Britain stands firm, hoping more parental pressure will help end IRA hunger strikes
Pressure from families saying that their sons are being forced into suicide by Irish nationalist leaders is now the British government's best hope that the long hunger strike at the Maze prison in Belfast will soon end.
Following a weekend that saw the death of two hunger strikers demanding recognition as political prisoners, Margaret Thatcher's government has begun to focus on what appears to be a significant split in the stern nationalist facade.
The parents of a third hunger striker intervened, asking that everything be done to save his life.
Their move, believed to reflect a growing parental belief that prisoners are being manipulated by officers of the Provisional wing of the illegal Irish Republican Army (IRA), has buttressed British government hopes that a psychological turning point in the struggle at the Maze may have arrived.
The parents' intervention drew strong support from the Roman Catholic Bishop of Derry, who appealed to other relatives to "take courage" from the decision of the family of hunger striker Patrick Quinn.
The death Sunday night of Kieran Doherty after 73 days without food followed within 24 hours of Kevin Lynch's passing.
Since Doherty was elected in June to the Dail (parliament), a new by-election in the Republic of Ireland now must take place.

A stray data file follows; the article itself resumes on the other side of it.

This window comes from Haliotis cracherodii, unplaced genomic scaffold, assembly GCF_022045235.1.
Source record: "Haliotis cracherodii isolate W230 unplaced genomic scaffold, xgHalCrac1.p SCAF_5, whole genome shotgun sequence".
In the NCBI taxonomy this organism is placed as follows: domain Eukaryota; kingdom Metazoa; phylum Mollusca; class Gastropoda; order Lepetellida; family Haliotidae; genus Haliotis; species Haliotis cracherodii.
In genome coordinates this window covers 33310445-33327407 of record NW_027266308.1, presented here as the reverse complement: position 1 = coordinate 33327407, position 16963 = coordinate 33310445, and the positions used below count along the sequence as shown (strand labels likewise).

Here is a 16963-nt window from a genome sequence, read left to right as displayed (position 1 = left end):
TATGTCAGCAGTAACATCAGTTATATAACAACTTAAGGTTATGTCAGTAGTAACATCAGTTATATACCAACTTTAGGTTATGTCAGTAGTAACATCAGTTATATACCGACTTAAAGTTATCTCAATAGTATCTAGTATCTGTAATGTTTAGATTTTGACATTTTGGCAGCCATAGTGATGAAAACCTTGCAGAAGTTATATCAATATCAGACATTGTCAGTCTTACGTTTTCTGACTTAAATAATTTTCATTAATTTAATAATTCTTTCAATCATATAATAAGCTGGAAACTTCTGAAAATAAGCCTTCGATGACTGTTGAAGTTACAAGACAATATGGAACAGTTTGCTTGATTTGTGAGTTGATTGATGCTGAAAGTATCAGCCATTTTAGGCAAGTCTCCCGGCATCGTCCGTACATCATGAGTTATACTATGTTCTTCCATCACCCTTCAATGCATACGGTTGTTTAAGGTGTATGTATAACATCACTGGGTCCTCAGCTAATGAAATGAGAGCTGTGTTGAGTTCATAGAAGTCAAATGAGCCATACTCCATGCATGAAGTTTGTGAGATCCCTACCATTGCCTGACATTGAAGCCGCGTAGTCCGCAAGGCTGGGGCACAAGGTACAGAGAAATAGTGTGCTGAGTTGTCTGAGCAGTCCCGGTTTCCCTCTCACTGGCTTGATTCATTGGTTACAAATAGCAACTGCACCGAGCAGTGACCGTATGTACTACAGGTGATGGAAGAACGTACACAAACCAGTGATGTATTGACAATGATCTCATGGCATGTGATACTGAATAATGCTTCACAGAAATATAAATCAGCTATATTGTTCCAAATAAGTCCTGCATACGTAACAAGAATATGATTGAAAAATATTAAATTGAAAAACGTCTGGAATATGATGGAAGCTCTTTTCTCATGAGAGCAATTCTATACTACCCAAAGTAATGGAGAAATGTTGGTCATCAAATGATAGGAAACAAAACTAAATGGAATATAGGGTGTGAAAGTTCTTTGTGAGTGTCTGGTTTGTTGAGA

That will create problems for Irish Prime Minister Garret FitzGerald, whose coalition government hangs by a thread in parliament. But for Mrs. Thatcher, optimism that Britain's tough tactics at the Maze are winning through is beginning to rise.
London and Belfast officials are noting that public demonstrations following the deaths of Doherty and Lynch were shortlived. British sources are suggesting that after eight hunger-strike deaths, the political impact of the protests is diminishing.
Britain has been given breathing space by Dr. FitzGerald's decision to ease pressure on London to reach a compromise with the IRA over the Maze hunger strike.
Dr. FitzGerald originally demanded concessions by Britain but then switched his position, noting that the Ira was trying to make political capital out of the plight of the hunger strikers.
Intervention by Mr. Quinn's family came unexpectedly, and was quickly interpreted in Whitehall as proof of what officials had suspected -- that parents and other relatives are beginning to doubt the wisdom of the hunger strike and its efficacy in extracting concessions from the British government.
Sources close to the IRA said Maze prisoners were unshaken by the removal of Quinn out of the Maze and into a nearby hospital.
The British government is taking pains to appear unruffled by the tragedies at the Maze, describing the deaths as suicides. In fact, it is easier for Mrs. Thatcher to adopt a stolid posture at this season. Parliament has gone into summer recess, and with little or no pressure being exerted from Dublin, there is a belief that given another period of firmness in the face of the hunger strike, more parents will step in and insist that the lives of their sons be spared.